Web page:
The QSBS Tax Exemption – Don’t Miss Out

What is the Qualified Small Business Stock (QSBS) tax exemption?

The Qualified Small Business Stock (QSBS) tax exemption may allow you to exclude up to $10 million of gain when you sell a stake in a qualified startup or small business.

Sometimes referred to as Section 1202, here’s what you need to know about this often-overlooked tax break.

The QSBS exclusion is most commonly applied in situations when a founder sells his or her company, or when investors in a private equity fund receive an in-kind distribution of post-IPO shares after a portfolio company in the fund goes public.

A QSBS refers to an active domestic C corporation whose gross assets—valued at the original cost—do not exceed $50 million on and immediately after its stock issuance.

Individuals are able to receive tax benefits if they hold QSBS as long as certain criteria are met.

Qualified small business stock is a stock that must meet this criteria:

  1. It must be stock in a C corporation.
  2. It must have been originally issued after August 10, 1993.
  3. The corporation must have total gross assets of $50 million or less at all times after August 9, 1993, and before it issued the stock. Its total gross assets immediately after it issued the stock must also be $50 million or less.
  4. When figuring out the corporation’s total gross assets, you must also count the assets of any predecessor of the corporation. In addition, you must treat all corporations that are members of the same parent-subsidiary controlled group as one corporation.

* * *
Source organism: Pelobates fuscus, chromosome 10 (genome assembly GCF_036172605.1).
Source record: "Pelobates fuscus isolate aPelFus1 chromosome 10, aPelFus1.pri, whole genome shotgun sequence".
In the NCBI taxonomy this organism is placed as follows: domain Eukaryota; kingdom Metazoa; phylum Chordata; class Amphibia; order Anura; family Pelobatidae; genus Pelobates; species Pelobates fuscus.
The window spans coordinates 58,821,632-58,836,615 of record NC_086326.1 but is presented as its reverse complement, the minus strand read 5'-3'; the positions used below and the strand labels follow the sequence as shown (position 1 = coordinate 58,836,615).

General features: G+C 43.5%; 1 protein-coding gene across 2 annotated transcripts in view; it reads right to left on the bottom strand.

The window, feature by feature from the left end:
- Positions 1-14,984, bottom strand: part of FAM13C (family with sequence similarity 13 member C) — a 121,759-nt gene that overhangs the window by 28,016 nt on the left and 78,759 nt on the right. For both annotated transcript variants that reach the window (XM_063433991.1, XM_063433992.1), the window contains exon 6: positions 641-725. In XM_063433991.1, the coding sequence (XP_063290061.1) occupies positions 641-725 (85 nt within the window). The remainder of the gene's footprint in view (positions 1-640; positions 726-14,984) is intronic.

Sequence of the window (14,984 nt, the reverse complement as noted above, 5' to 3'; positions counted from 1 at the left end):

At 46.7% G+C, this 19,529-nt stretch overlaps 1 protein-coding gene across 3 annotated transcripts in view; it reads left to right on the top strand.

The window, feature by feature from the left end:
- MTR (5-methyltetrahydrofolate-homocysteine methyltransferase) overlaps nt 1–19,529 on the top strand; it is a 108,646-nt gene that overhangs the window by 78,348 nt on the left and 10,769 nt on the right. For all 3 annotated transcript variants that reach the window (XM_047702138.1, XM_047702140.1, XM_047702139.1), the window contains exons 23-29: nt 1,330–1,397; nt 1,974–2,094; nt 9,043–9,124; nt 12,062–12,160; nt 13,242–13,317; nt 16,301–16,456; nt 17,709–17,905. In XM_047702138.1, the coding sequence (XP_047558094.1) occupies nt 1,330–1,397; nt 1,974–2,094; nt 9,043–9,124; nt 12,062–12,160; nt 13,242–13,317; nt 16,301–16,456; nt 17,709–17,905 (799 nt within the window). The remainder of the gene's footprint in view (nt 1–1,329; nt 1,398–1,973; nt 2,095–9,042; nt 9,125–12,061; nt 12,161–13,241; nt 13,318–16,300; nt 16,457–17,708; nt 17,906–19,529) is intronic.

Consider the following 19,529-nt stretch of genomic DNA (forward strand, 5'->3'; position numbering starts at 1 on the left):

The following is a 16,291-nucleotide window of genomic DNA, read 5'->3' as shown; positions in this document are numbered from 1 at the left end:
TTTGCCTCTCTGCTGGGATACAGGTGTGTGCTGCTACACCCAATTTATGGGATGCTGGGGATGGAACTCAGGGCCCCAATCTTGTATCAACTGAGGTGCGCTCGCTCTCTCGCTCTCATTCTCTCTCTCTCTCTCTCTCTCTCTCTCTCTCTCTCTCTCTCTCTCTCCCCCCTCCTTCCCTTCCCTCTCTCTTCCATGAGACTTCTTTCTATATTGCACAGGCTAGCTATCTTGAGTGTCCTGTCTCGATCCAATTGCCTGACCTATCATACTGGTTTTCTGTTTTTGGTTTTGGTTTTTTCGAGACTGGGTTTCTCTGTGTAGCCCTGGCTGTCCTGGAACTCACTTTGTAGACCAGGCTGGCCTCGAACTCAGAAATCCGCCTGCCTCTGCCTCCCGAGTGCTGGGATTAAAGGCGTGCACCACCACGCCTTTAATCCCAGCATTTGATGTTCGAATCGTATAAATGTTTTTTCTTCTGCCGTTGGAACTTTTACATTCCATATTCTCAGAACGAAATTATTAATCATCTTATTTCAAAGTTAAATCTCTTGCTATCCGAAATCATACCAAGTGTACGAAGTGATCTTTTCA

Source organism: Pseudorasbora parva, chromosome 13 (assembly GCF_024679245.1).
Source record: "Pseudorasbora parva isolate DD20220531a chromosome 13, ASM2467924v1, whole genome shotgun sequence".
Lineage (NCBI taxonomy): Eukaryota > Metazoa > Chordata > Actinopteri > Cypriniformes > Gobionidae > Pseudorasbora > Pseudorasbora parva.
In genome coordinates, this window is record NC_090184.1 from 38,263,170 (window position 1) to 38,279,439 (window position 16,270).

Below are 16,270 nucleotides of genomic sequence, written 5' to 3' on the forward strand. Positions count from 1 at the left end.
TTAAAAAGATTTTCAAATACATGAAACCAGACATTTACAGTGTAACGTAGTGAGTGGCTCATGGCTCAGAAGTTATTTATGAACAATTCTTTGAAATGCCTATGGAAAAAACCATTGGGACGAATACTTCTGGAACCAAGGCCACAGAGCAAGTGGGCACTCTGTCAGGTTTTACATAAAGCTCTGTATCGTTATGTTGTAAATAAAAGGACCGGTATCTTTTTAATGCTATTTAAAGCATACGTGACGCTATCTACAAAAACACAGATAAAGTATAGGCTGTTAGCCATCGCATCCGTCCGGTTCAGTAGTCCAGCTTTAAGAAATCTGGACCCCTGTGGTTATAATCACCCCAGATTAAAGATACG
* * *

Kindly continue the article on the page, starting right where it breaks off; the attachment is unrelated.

5. You must have acquired the stock at its original issue, directly or through an underwriter, in exchange for money or other property (not including stock), or as payment for services provided to the corporation (other than services performed as an underwriter of the stock). In certain cases, your stock may also meet this test if you acquired it from another person who met this test, or through a conversion or trade of qualified small business stock that you held.
  6. The corporation must have met the active business test, defined next, and must have been a C corporation during substantially all the time you held the stock.
  7. Within the period beginning two years before and ending two years after the stock was issued, the corporation cannot have bought more than a de minimis amount of its stock from you or a related party.
  8. Within the period beginning one year before and ending one year after the stock was issued, the corporation cannot have bought more than a de minimis amount of its stock from anyone, unless the total value of the stock it bought is five percent or less of the total value of all its stock.

It’s important to know about the QSBS tax exemption and keep it on your radar. However, it is complicated and we recommend working with a tax and legal advisor.

We also recommend reading the following from our partners for more information:

Burkland provides expert CFO services, accounting services, and tax services to startups across the United States. Reach out to us to learn more about how we can help your startup or portfolio company.